Me and My Llama, Going to the Dentist Today

No, I’m not crazy and I’m not talking about one of the llamas living only a few miles from my home. Nor am I ignoring the rules of structure.

Today’s title is from the lyrics of a song sung on the children’s television show Sesame Street just about the time my first born (the ever interesting Ms. Nima Beckie)llama had her first dental appointment.  Believe me, it helped reduce her anxiety – and mine – about that appointment.

You guessed it.  I’ve been getting questions about Chronic Kidney Disease and dental health. I know some readers are saying, “Huh?” I did, too, until I did some research. (Maybe my brand should be, “I research so you don’t have to,” instead of “SlowItDownCKD”?)

By the way, in fulfilling an assignment for Landmark Worldwide’s Wisdom Unlimited course I discovered I first started researching in fifth grade.  My topic? Ladies in Waiting. My research results? Dismal.  I sure am glad those days of encyclopedias and library books only for research are over. Oh wait, I was writing about dental health.

You’ve already read my previous blogs about the safety of nitrous oxide (laughing gas) and Novocain, so today’s blog is going to be about the laughingconnection between CKD and dental problems.  If you remember that diabetes is the leading cause of CKD, you’ve already figured out that the diabetes itself could be causing the dental problems with people suffering from both CKD and diabetes.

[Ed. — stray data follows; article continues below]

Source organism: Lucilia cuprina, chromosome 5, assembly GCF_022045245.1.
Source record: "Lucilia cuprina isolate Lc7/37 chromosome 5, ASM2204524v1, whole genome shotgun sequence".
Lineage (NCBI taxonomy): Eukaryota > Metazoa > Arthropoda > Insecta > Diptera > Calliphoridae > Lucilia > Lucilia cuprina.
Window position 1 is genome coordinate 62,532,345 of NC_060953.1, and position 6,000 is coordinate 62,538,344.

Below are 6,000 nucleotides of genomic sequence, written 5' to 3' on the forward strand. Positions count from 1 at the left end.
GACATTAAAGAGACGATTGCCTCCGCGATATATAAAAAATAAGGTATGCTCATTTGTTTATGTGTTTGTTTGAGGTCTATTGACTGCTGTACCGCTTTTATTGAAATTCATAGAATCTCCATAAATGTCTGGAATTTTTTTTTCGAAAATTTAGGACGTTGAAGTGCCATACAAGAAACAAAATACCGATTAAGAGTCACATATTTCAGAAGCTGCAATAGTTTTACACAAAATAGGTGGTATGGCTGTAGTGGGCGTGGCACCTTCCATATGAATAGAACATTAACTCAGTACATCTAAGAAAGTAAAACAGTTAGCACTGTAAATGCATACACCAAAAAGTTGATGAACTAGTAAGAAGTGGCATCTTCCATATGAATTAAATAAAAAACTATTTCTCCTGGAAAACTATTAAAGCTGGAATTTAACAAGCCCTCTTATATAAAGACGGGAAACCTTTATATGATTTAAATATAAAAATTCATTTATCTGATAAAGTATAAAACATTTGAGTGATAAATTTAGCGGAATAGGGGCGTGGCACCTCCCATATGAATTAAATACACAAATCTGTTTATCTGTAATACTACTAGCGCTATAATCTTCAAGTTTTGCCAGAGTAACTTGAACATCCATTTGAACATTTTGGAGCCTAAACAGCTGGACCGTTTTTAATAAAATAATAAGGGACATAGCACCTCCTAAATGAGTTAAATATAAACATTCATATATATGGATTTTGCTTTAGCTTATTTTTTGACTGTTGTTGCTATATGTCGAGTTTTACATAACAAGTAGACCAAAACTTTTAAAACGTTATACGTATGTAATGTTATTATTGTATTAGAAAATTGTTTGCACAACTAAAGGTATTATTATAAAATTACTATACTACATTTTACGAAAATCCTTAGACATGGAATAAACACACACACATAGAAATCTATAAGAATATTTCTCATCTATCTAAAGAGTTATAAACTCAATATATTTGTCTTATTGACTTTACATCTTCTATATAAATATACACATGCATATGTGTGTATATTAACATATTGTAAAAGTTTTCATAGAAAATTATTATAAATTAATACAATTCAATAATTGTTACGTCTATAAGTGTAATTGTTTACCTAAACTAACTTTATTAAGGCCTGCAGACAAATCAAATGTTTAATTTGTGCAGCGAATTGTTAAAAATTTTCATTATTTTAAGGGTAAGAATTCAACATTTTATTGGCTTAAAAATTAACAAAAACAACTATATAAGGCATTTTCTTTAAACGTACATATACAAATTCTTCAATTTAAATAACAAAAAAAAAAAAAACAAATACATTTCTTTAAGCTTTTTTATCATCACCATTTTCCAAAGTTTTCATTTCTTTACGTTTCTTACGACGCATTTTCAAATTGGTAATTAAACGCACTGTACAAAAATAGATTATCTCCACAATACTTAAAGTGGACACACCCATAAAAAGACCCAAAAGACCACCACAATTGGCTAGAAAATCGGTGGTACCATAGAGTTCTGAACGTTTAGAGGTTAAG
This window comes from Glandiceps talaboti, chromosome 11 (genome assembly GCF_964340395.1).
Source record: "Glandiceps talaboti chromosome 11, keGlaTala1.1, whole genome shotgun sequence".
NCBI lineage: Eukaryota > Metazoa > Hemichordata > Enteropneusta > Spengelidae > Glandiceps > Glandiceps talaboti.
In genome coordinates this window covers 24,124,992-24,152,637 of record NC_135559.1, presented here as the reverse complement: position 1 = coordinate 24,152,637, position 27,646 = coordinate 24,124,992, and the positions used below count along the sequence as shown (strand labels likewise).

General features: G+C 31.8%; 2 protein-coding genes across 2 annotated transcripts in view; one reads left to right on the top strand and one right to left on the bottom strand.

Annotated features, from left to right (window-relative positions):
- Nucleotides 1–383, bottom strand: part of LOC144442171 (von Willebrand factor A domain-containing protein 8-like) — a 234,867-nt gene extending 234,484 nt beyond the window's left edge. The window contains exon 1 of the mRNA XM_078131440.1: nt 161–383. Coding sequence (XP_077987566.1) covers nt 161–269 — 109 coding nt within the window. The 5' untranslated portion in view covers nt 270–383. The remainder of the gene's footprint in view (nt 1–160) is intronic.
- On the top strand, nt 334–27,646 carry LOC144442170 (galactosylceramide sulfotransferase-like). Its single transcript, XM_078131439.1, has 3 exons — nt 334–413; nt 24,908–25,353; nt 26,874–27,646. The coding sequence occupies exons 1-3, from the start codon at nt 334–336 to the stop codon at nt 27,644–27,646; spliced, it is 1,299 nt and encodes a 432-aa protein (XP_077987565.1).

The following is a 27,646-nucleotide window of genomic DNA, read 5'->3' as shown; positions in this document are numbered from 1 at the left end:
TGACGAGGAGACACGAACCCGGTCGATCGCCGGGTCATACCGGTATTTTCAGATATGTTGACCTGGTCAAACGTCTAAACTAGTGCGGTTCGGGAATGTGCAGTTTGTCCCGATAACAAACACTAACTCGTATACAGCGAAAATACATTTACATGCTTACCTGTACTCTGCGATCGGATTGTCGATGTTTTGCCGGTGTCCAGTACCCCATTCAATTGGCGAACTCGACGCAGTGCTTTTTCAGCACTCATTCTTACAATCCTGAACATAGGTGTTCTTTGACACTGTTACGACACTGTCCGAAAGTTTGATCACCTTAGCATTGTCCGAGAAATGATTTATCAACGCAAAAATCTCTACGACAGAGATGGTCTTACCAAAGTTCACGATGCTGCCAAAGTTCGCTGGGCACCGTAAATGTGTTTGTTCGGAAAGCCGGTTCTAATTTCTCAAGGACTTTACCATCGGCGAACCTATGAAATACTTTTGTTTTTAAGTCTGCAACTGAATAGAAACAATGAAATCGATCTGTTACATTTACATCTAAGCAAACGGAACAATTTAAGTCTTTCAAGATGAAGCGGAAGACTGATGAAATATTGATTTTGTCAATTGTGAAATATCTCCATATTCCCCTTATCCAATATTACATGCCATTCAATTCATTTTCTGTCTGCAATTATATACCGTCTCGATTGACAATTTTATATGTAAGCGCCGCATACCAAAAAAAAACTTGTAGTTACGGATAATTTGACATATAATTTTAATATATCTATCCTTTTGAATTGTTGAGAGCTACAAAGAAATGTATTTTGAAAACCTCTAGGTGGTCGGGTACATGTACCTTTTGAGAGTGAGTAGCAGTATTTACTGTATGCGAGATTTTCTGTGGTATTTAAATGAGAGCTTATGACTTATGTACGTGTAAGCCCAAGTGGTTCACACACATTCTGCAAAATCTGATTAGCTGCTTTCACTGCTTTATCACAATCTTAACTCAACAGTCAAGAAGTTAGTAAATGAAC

But what about those of us who don’t have diabetes.  Why could we be prone to dental problems? I started my research with DaVita at http://www.davita.com/kidney-disease/overview/symptoms-and-diagnosis/dental-health-for-people-with-kidney-disease/e/4731

A study in the Journal of Clinical Periodontology reported that people with kidney disease and those on dialysis are more likely to have periodontal disease and other oral health problems than the general population. Buildup of bacteria in the mouth can cause infection. Because people with kidney disease have weakened immune systems, they are more susceptible to infections.